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Nature. 1997 Dec 18-25;390(6661):684-7.

The cellular prion protein binds copper in vivo.

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Department of Neuropathology, Georg-August-Universität Göttingen, Germany.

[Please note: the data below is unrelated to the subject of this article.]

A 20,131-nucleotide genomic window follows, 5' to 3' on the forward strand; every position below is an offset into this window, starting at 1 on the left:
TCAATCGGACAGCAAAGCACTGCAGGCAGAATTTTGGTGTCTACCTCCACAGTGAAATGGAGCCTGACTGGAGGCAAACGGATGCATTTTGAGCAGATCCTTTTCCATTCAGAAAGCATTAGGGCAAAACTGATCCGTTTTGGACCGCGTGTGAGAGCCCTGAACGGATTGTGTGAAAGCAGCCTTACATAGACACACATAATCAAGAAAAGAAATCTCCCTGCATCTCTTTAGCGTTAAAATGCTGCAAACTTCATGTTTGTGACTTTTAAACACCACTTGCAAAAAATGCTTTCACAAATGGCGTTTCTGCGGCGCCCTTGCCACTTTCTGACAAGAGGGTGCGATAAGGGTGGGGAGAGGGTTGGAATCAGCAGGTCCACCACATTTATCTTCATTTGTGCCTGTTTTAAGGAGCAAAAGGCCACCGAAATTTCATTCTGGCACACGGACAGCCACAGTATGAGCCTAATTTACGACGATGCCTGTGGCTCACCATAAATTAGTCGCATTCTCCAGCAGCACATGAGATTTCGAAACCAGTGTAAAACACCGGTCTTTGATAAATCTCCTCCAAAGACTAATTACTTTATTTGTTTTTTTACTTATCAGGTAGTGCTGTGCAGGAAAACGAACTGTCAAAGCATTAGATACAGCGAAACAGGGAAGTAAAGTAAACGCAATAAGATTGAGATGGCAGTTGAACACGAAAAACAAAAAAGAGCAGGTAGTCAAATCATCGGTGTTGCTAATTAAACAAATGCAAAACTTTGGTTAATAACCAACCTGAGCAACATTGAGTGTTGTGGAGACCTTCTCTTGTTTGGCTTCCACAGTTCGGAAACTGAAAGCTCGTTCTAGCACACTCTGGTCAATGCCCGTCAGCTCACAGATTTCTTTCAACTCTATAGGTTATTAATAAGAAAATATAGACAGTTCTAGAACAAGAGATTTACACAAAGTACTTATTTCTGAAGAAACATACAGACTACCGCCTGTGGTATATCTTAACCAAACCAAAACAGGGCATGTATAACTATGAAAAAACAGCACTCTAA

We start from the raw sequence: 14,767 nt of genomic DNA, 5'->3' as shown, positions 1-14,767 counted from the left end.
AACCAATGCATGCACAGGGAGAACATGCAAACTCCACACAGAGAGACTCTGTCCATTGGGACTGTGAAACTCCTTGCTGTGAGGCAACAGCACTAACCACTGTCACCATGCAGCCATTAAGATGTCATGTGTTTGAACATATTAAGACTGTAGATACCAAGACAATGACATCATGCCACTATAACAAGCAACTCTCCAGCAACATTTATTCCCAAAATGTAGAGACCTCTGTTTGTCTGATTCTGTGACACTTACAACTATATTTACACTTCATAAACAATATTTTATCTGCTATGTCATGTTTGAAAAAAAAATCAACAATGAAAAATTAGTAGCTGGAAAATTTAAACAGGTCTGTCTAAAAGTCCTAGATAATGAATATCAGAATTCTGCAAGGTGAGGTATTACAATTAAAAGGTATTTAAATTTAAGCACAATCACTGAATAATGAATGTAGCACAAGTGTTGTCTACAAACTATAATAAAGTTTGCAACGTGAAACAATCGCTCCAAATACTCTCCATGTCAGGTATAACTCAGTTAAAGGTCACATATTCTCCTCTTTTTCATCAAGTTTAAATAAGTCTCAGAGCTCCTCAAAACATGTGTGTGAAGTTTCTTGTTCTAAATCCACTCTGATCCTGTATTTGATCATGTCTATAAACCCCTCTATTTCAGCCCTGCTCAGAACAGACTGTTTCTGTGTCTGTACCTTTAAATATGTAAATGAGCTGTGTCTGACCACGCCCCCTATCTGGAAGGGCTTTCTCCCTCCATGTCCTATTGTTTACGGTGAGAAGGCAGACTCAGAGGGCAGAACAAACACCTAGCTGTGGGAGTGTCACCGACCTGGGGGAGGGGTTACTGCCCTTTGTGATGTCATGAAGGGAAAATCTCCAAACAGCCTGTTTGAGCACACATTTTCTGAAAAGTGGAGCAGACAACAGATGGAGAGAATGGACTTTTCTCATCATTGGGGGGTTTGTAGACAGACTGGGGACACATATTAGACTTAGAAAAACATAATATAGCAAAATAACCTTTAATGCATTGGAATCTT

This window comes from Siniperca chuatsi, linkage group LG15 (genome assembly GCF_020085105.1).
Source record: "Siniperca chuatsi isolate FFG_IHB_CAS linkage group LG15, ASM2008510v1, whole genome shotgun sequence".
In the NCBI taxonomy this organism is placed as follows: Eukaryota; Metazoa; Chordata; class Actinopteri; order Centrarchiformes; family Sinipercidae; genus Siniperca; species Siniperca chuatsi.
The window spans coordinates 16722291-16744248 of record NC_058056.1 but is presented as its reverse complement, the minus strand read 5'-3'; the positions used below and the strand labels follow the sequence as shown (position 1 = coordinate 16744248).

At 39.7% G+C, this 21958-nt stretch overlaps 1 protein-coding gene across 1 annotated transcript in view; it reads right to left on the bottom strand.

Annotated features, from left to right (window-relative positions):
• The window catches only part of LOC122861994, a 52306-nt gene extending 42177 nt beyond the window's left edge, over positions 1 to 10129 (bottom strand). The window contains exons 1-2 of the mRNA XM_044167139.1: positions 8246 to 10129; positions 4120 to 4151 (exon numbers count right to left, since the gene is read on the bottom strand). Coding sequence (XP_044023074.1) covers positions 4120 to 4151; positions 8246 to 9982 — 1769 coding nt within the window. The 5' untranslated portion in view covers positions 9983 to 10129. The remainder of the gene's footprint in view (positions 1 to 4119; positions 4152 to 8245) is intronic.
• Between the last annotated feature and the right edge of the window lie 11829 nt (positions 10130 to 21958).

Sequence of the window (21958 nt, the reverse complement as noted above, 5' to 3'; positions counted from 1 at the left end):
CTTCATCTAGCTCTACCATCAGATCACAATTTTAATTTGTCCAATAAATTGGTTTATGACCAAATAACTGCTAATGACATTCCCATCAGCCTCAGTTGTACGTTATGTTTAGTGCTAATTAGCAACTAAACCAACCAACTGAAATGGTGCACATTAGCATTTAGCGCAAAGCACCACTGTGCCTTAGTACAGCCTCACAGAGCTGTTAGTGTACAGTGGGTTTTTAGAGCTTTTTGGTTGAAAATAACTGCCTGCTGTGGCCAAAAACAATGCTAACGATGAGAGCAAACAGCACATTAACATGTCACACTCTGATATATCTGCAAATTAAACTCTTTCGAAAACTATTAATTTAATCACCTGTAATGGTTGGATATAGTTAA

The normal cellular form of prion protein (PrPC) is a precursor to the pathogenic protease-resistant forms (PrPSc) believed to cause scrapie, bovine spongiform encephalopathy (BSE) and Creutzfeldt-Jakob disease. Its amino terminus contains the octapeptide PHGGGWGQ, which is repeated four times and is among the best-preserved regions of mammalian PrPC. Here we show that the amino-terminal domain of PrPC exhibits five to six sites that bind copper (Cu(II)) presented as a glycine chelate. At neutral pH, binding occurs with positive cooperativity, with binding affinity compatible with estimates for extracellular, labile copper. Two lines of independently derived PrPC gene-ablated (Prnp0/0) mice exhibit severe reductions in the copper content of membrane-enriched brain extracts and similar reductions in synaptosomal and endosome-enriched subcellular fractions. Prnp0/0 mice also have altered cellular phenotypes, including a reduction in the activity of copper/zinc superoxide dismutase and altered electrophysiological responses in the presence of excess copper. These findings indicate that PrPC can exist in a Cu-metalloprotein form in vivo.

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